Long on tap, Jacksonville has acquired the right of way and most utility relocation is complete along a one-mile stretch of Graham Road running from Oak Street to Loop Road, according to Metroplan’s Casey Covington, director of the Central Arkansas Regional Transportation Study.

Covington said bids would be let for the project this fall and it is expected to cost between $5 million and $7 million.

Cabot is working with Metroplan, hoping to get a traffic signal at the intersection of state Hwy. 38 and state Hwy. 367 at the north end of the city and also a right-turn lane from state Hwy. 89 onto Panther Trail at the Cabot Junior High School South, according to Mayor Bill Cypert.

Currently, there is only a single southbound lane on Hwy. 89 and at the beginning and end of the school day, vehicles dropping off or picking up students spill out into that lane, bringing traffic to a halt, he said.

Other obligated funds on the project for 2012 include:

n About $350,000 for a roundabout in Ward at the intersection of state Hwy. 367 and state Hwy. 319. Mayor Art Brooke says the city has much of the money needed and that County Judge Doug Erwin had agreed to add funds that should make the project doable. The engineering has been done and no right of way is needed, Brooke says.

n Roughly $450,000 for right of way and construction of a traffic circle at the intersection of Main Street and Harris Road in Jacksonville.

About $150,000 for planning, engineering and construction of a traffic signal at Kiehl Avenue and Oakbrooke Drive in Sherwood.

Planning and engineering for improvements of Maryland Road between state Hwy. 107 and Oakbrooke in Sherwood.

An as-of-yet undetermined project in Ward.


On the motion of Erwin, a Metroplan board member, the board unanimously approved the application of the city of Lonoke to join Metroplan, an application presented by Mayor Wayne McGee.

“The county judge said it would really be beneficial to the city to join,” McGee said after the meeting. “I don’t see how it could do anything but help.”

The city’s decades-old effort to build a second I-40 interchange, this one at state Hwy. 89 on the west side of Lonoke, had made great progress in the past couple of years, but has bogged down for lack of funding in a slow economy with a reluctant Congress.

McGee said the state Highway Department had completed the design work and most of the right-of-way acquisition and utility work was completed. But the project still lacked about $2 million to $3 million for construction.

Former Cong. Marion Berry “got us the first $5.4 million,” McGee said. Berry did not run for re-election.

McGee said the city had met recently with new state Highway and Transportation director Scott Bennett and with Central Arkansas’ new highway commissioner, Tom Schueck of Little Rock.


New, more stringent ozone regulations, which had been expected to go into effect before the 2012 ozone season, have been recalled by the Obama Administration “in deference to the cost and impact on businesses in this fragile economy,” Metroplan director Jim McKenzie told the board.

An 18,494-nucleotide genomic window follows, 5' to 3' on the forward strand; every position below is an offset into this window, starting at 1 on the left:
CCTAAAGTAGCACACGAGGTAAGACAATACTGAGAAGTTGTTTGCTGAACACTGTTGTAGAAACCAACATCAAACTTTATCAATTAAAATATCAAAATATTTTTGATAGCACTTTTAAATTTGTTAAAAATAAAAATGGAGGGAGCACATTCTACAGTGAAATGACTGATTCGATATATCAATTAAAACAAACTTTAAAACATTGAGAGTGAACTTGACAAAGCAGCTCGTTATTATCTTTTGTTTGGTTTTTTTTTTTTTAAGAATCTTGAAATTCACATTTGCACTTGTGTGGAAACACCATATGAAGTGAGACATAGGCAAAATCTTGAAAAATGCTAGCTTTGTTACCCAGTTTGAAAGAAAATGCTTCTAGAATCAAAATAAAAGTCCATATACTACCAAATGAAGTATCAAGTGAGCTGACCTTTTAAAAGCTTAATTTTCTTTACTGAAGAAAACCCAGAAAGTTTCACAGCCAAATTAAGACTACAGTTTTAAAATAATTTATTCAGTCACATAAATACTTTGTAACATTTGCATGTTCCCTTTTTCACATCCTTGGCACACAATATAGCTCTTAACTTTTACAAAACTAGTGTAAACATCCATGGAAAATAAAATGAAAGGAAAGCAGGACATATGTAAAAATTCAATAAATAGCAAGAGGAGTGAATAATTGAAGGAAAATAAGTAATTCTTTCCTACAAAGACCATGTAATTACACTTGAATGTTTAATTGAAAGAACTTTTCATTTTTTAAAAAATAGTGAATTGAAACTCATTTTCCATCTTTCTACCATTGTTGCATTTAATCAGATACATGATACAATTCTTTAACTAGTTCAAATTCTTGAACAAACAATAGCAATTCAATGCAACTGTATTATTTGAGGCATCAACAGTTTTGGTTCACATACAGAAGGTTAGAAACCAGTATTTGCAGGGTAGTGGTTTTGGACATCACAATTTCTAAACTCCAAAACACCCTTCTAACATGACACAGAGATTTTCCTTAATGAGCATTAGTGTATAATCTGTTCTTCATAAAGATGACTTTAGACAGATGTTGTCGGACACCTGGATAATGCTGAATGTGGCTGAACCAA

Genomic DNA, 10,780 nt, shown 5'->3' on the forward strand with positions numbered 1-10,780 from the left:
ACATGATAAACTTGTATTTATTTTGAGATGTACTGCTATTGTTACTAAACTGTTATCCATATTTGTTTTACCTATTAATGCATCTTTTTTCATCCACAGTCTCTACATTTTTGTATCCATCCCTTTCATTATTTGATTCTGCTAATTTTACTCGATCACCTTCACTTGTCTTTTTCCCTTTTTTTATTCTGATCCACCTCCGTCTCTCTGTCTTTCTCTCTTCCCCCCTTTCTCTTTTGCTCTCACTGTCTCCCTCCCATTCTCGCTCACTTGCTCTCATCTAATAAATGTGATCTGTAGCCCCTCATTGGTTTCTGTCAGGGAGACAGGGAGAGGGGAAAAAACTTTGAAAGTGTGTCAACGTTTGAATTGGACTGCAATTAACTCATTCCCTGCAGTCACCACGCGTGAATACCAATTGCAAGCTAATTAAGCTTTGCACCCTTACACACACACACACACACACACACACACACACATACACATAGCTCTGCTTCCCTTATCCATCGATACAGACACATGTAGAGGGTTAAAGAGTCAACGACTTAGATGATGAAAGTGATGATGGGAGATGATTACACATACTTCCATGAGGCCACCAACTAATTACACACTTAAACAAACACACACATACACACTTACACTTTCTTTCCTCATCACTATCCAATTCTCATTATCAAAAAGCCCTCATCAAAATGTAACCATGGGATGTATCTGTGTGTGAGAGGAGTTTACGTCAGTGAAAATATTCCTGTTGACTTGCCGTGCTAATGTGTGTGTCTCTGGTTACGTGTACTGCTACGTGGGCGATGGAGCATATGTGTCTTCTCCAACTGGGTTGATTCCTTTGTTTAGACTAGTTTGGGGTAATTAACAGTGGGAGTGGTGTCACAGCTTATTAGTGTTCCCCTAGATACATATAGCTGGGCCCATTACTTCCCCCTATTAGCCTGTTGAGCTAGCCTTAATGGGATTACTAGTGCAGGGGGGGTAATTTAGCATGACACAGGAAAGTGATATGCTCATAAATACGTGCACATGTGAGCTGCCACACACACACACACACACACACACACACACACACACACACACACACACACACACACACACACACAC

Summer heat is a factor in ozone creation, and this summer the central Arkansas ozone levels exceeded the allowable limits. Even under the old levels, another such summer next year could take the area out of compliance and could result in curbs on starting or increasing certain industries in the area or new road construction.

“It is unclear whether the ozone regulations will revert to the Bush regulations of 75 parts per billion or the previous level of 85 ppb,” McKenzie said.

There was brief discussion of a bridge design to replace the deteriorating Broadway Bridge over the Arkansas River joining Little Rock and North Little Rock.

Metroplan designers prefer a six-lane bridge plus a 23-foot- wide bike and pedestrian lane, while the Highway Department, largely for budgetary purposes, prefers three southbound lanes, only two northbound lanes and a 16-foot pedestrian bikeway, according to Bennett.

Covington said regardless, the bridge would be inadequate for capacity within two decades, and new to the discussion is an eventual additional river bridge from Chester Street.

TOP STORY > >Census shows diversity in several communities

Leader staff writer

Jacksonville is the most diverse city in the area and is still a town full of renters, according to the latest data released by the U.S. Census Bureau.

Sherwood has the most homeowners and Carlisle has the oldest population, while Austin has more Native Americans in its midst than African-Americans.

Percentagewise, Jacksonville also has the most empty or vacant homes.

And most area cities have slightly more female residents than male residents, with the exception of Ward.

U.S. Census figures show that Jacksonville has 10,936 occupied housing units and 49 percent, or 5,362 of them, are renter-occupied. Beebe is also split about half and half between owners and renters. Of Beebe’s 2,874 occupied homes, 45.1 percent, or 1,297, are rentals.

Carlisle has 36.4 percent of its homes occupied by renters, Ward stands at 34.1percent, Cabot is at 30.7 percent renter-occupied and Sherwood is 29.5 percent renter-occupied.

In Austin, just 17 percent of the homes are renter-occupied.In Jacksonville, 11.9 percent of all housing units are empty or vacant, according to the census bureau.

Ten percent of Ward’s housing is vacant, 8.7 percent of Carlisle’s housing units are empty, 7.7 percent of Beebe’s housing is vacant, 5.6 percent of Cabot’s housing units are empty, 5.5 percent of Sherwood’s housing is empty and 5.2 percent of Austin’s housing is empty.

Population patterns